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Live Reporting

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  1. Good night from us

    That's it for today from the team at BBC Local Live in the West. We'll be back from 7am tomorrow with all the latest news, travel, sport and weather.

    We leave you with the weather forecast for tomorrow - it looks like a mixture of sunny spells and showers.

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    Video caption: Tomorrow's weather forecast for the West
  2. 'More people go to heritage properties than football matches'

    Gloucester is in the midst of its history festival - with the event now in its 7th year.

    It celebrates the West's past, as well as attracting well-known authors and presenters.

    Among them is TV presenter and historian Dan Snow - he's been on stage this evening and has been explaining why as a nation we're so passionate about the past

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    Video caption: TV presenter Dan Snow explains why we all love history
  3. Pratchett's study reproduced at museum

    Terry Pratchett; His World at Salisbury Museum

    Dozens of boxes filled with Sir Terry's personal possessions have been brought to Salisbury Museum from the study of his Wiltshire home.

    Hundreds of items have been unpacked to create a replica of the cobwebbed workspace Sir Terry called "The Chapel".

    The museum's display cases are packed with Pratchett paraphernalia, much of which has never been seen by the public before.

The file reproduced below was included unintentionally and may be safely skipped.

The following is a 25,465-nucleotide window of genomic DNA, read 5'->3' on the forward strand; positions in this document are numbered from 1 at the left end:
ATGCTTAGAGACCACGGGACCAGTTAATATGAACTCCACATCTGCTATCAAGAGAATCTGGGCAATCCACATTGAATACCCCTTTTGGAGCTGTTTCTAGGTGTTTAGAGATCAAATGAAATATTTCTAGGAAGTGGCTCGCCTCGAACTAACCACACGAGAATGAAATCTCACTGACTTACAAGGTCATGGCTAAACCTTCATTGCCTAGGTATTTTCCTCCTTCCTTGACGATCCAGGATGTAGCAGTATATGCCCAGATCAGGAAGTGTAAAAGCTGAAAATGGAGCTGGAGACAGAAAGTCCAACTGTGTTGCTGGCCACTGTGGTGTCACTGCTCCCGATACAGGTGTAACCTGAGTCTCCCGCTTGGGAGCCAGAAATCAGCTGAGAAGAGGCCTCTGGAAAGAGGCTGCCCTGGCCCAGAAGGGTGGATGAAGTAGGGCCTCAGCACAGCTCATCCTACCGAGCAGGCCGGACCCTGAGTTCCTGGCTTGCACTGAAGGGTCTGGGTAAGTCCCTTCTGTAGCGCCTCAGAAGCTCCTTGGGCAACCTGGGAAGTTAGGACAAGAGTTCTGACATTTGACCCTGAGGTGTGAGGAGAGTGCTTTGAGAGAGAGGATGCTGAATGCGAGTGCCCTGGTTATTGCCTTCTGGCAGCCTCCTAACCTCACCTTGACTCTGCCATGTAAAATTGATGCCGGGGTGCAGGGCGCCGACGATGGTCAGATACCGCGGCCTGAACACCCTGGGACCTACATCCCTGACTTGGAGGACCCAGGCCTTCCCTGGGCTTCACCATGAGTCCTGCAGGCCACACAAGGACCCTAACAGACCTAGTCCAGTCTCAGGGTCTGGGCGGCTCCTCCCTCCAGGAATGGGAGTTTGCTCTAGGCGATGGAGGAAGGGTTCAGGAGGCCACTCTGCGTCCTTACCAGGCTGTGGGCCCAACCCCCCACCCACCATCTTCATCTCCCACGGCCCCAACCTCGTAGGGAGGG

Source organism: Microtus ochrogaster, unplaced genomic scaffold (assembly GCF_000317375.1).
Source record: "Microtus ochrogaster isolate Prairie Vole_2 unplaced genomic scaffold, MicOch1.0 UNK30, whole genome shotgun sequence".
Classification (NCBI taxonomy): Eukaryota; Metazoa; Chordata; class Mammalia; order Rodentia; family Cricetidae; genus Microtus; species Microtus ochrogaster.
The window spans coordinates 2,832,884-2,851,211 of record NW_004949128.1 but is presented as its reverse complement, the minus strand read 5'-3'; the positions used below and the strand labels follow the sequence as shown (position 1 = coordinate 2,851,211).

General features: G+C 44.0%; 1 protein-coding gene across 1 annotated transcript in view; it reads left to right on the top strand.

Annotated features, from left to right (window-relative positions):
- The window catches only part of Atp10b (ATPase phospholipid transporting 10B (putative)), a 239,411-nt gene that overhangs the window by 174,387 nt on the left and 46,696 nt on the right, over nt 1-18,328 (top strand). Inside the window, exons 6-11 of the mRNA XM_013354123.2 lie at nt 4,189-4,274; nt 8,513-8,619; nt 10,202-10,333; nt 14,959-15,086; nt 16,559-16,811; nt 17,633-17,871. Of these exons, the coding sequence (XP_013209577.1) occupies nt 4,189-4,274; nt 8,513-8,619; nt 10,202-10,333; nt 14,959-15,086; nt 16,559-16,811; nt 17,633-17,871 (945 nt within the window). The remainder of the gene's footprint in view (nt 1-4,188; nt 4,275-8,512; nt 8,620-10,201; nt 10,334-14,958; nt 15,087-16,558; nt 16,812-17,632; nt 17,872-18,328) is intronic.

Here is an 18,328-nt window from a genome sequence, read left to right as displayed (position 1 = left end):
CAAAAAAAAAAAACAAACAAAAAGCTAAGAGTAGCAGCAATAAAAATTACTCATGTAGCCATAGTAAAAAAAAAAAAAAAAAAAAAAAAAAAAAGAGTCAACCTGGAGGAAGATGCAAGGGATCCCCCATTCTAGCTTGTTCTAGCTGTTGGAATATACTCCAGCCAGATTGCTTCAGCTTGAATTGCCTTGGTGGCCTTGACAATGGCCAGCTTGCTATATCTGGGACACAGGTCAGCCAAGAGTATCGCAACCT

Read more about the story here

  4. Tweedy the Clown may drop 'scary' clown label

    Tweedy the Clown says he may stop calling himself a clown, because many see the characters as figures of fear rather than fun.

    The Cheltenham entertainer, who is currently performing with Giffords Circus, says horror films and the killer clown craze has changed people's perceptions of clowns.

    Tweedy the Clown

    He says clowns are no longer the most popular characters for children's parties.

    "If I say I'm a clown it doesn't put in their minds what I do at all," he said.

    "I make people laugh and I bring joy, where as they're thinking - clown, fear, scared - the complete opposite."

  5. Police pay row

    Thousands of West Country police officers will get a one percent bonus after the government's decision to relax the public sector pay cap.